Review: You Don’t Look Like Anyone I Know – Heather Sellers

“Heather Sellers is face-blind – that is, she has prosopagnosia, a rare neurological condition that prevents her from reliably recognizing people’s faces. Growing up, unaware of the reason for her perpetual confusion and anxiety, she took what cues she could from speech, hairstyle, and gait, but often failed to recognize her boyfriend, her parents, even her own image. She thought she must be crazy.

Yet it was her mother, not she, who nailed windows shut and covered them with blankets, and her father who took in drifters and disappeared on weeklong benders called “fishing trips”. It wasn’t until decades later, when Heather brought the man she would marry to meet her parents, that she discovered the astonishing truth about her family and about herself. Her story is proof that even in the most flawed circumstances, love may be seen, felt, and forever remembered.”


You Don’t Look Like Anyone I Know is a true story of how the author Heather Sellers came to realize that she has face-blindness. Heather Sellers tells her story of how she late in her life finally figures out the reason for her actions and issues throughout life – of how she could never recognize her friends or coworkers or even family. At the same time You Don’t Look Like Anyone I Know is a tale of her family. Of how she struggles with figuring out why her mother acts the way she does and whether she loves her mother or not, and of how she cannot seem to feel like she fits in the life her husband and his two sons have.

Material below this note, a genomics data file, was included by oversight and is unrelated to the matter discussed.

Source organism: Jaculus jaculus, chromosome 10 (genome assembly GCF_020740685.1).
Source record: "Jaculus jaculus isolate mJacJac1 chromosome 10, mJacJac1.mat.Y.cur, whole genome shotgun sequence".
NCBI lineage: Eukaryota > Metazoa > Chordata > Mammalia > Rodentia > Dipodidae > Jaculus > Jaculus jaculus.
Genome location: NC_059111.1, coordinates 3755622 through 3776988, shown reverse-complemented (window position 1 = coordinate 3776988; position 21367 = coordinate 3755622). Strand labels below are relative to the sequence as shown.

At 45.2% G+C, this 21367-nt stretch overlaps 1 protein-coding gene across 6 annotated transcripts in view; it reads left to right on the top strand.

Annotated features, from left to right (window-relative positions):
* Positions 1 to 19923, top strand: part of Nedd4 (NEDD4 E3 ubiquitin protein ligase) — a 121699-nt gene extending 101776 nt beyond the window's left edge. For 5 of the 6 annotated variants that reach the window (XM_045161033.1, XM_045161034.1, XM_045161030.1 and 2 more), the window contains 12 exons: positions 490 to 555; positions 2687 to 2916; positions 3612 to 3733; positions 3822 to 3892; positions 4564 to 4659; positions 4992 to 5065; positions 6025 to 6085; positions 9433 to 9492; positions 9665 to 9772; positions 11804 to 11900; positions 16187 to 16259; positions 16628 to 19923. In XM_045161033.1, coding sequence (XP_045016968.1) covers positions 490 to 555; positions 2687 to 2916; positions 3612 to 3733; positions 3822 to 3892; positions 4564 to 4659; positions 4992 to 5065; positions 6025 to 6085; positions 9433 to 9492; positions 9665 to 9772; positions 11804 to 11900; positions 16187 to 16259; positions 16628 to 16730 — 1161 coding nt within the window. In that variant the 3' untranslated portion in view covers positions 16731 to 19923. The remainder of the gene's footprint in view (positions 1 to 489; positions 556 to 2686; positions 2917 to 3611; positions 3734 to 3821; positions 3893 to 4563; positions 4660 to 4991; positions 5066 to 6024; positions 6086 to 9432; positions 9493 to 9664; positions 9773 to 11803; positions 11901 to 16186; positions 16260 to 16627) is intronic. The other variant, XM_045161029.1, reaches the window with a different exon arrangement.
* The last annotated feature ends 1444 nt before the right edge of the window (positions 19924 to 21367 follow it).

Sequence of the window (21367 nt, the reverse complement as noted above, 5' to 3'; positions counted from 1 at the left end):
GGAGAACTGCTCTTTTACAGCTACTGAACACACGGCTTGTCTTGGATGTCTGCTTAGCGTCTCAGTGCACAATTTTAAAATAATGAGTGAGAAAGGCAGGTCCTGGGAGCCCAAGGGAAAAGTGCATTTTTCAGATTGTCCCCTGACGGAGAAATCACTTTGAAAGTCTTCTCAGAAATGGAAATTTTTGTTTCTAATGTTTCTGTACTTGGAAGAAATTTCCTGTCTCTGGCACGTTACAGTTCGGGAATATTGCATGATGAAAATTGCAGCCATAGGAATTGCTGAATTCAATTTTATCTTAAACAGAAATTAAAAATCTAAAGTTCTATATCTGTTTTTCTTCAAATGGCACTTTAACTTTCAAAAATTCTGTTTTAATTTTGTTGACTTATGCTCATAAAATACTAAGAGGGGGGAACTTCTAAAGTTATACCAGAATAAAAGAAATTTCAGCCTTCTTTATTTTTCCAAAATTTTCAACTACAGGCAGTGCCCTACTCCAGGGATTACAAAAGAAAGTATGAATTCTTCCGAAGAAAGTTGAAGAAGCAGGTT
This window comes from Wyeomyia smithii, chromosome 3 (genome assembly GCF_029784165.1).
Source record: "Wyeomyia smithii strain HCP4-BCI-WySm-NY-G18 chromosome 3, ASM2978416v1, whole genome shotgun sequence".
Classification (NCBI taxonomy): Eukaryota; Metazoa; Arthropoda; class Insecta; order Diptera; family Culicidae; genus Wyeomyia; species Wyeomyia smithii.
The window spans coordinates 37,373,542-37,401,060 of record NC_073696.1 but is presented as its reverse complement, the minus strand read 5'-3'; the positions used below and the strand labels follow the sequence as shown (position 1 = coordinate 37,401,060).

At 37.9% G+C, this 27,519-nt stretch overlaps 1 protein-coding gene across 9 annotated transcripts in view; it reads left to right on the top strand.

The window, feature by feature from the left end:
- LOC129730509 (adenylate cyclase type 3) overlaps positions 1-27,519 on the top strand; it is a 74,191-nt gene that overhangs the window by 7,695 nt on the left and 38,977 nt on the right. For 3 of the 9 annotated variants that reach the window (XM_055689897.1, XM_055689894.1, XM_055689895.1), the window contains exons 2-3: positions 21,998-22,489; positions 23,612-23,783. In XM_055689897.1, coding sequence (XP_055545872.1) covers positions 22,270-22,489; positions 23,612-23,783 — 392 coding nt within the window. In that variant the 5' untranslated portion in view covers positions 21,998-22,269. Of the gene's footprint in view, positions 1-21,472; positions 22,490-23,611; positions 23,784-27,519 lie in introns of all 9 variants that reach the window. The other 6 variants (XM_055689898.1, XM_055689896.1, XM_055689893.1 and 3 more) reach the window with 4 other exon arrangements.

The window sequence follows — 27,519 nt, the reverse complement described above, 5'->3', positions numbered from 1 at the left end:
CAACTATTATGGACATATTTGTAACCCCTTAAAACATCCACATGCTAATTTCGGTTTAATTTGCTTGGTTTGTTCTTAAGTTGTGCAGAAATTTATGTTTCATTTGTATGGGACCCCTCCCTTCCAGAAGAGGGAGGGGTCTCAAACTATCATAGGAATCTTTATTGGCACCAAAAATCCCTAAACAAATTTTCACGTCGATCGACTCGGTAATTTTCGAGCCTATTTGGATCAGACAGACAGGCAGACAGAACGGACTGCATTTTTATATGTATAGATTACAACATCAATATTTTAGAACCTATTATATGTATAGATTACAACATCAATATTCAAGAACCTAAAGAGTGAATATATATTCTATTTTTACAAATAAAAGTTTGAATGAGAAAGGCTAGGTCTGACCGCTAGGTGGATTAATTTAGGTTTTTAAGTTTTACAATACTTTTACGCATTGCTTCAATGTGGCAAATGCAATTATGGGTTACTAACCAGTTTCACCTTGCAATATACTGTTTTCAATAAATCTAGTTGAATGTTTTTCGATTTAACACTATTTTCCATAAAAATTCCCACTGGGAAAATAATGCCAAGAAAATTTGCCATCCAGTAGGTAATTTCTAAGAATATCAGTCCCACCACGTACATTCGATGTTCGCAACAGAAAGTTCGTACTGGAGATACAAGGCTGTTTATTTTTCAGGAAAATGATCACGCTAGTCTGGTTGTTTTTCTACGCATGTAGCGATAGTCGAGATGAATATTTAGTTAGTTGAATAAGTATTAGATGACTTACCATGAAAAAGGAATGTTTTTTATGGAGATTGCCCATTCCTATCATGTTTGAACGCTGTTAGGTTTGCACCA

I will start by saying that I really loved the perspective Heather Sellers chose to go with when she decided to write the book. Instead of just writing about her tragic and struggling childhood, she incorporated these themes into the main perspective or theme of the story – her face-blindness. It is interesting how this condition of hers is what makes her realize that she has to do something different with her life.

Sellers does a great job at narrating and is a very likable narrator. I have not read many autobiographies so I am not an expert in how other books in the genre have been written, but I must say that I really enjoyed how Sellers chose to write the book like it could have been a fictional book. It kept staying interesting and had the suspense going.

At the same time I actually got to learn a lot about different psychological conditions, and since I have always been fascinated with psychology, this was definitely a plus. I wish all non-fiction books were written like this.

Heather Sellers has used a very graceful writing style, and the book was very comfortable to read. It was not a fast read, but it was a book which slowly opens up to the revelations of Sellers life.

You Don’t Look Like Anyone I Know by Heather Sellers (English), 356 pages, Riverhead Books


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